Well, I would say that I believe this about as much as I believe the story of the Amityville house. Something certainly happened here, but I am sure that the details shared in this episode of Suburban Screams are highly overblown.

In the end, while I did have fun watching this episode, this fun was tainted. I would have enjoyed it more if it was presented as a fictional story loosely based on real-life events. Because that is almost certainly what it was.

3 out of 5 stars (3 / 5)

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Movies n TV

Fallout, The Beginning



We’ve now reached the end of Fallout, season one. As I mentioned during the last review, I was heartily concerned that this show, like so many others, was going to drop the ball at the finale and ruin an entire season.

Thankfully, that wasn’t the case. This episode was everything it needed to be and more.

Let’s discuss.

The story

We begin our story with Maximus returning to the Brotherhood of Steel compound. He has a head, which he is claiming is the real head of Wilzig.


I don’t know why he thought that was going to work.

Of course, it doesn’t. The elder cleric is about to kill Maximus until Dane says that they hurt their foot.

Because of this, the Brotherhood is sent out to get the head. Or rather, what’s inside of it. They head to the city run by Moldaver. This happens to be the same place Lucy and The Ghoul are headed.

Still from Amazon Prime's Fallout.

There, Lucy does manage to find her father. What she ends up finding is so much more than she wanted to find.

What worked

The first thing I have to discuss is how seamlessly the storylines of the series combined.

Each of our four main characters has been on their own journey. Lucy is trying to save her father. Maximus wants to become a knight. The Ghoul wants to find his family. Norm wants to know what’s going on in Vault 31.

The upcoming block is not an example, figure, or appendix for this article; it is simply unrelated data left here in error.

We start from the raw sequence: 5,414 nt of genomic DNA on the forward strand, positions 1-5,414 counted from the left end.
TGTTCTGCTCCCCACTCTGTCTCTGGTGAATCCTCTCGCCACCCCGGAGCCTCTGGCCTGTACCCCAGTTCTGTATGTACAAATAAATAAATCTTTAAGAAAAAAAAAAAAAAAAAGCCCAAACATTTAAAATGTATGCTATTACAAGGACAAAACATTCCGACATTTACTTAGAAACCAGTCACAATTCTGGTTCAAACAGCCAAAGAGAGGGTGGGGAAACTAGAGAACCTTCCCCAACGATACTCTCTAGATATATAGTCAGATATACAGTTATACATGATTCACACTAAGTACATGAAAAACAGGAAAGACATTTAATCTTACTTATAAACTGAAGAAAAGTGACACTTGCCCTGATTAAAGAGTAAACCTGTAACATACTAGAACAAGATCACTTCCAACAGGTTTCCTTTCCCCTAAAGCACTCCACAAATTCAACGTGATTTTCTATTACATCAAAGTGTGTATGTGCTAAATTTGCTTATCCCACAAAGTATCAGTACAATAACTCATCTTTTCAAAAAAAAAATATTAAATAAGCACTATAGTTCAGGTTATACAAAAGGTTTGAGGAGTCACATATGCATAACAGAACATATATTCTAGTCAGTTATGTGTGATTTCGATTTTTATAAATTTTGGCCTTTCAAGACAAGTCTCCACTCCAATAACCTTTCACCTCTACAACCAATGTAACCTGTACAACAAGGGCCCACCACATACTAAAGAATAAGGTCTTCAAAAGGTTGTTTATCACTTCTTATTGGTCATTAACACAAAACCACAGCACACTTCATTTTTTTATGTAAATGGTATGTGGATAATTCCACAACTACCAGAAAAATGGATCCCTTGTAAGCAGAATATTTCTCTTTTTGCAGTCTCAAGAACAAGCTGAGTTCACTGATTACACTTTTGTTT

I sure wasn’t expecting all of these stories to come together in the way that they did. And to preserve the ending, I don’t dare say more. I will only say that yes, all four stories tie in perfectly with one another. By the end, two characters end up having the very same goal.

As I hinted before, I did not see the twist ending coming.

Ella Purnell in Fallout.

Yes, we might have guessed some things from the last episode. We of course guessed that Lucy’s dad was involved in some nefarious and probably sci-fi way. But the way this story twists at the end is nothing short of serpent-like. Which is why I cannot go into too much detail here. If you haven’t seen it yet, you need to experience it blind.

Finally, I can give the Fallout season finale the most important praise I can ever give a finale. It did its number one job, getting us excited for season two. We have answers, but now we have new and more exciting questions. And even better, we have a desire to see vengeance done.

What didn’t work

Now that the season is done, though, I can bring up something that bothered me through all eight episodes.

I don’t buy Lucy and Maximus’s relationship.


Maybe because it’s rushed. Maybe because the two actors don’t have a lot of chemistry. Maybe it’s because I’m not sure even now either character could tell you a single thing about the other. There is just no spark between the two. So their love story feels tacked on. I honestly feel like their love story could have been removed from the show entirely and it would have no negative impact.

I also didn’t buy Dane’s confession. This is a minor spoiler, but it comes up early in the episode. Dane confesses that they hurt their foot so that they wouldn’t have to go into the wastelands.

And at first, I kept expecting Maximus to thank them later. I honestly thought that they were just lying to save Maximus’s life. But no, as it turns out, they were not.

But it just doesn’t make sense. The motivations don’t jive. I honestly think it would have been better for the story if they had lied to save Maximus’s life.

At least then there’d be one other Brother of Steel who had some nobility.


In the end, this first season of Fallout was everything I could ask for. So far as I can tell, it was everything fans of the Fallout franchise could ask for. There wasn’t a bad episode in the bunch. Honestly, the only real complaint I had was that the season was so short.

I’ll be counting down the days to season two, and I hope you’ll be joining me then. Because war, war never changes.

5 out of 5 stars (5 / 5)

If you like my work, you can check out my latest science fiction/horror novel, Nova, launching on May 17th. Pre-orders are available now on Amazon.


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Movies n TV

Fallout, The Radio



Episode seven of Amazon’s Fallout is the penultimate episode. This is often when a series goes off the rails and starts to mess things up. After being burned so often recently, I was apprehensive when this episode began.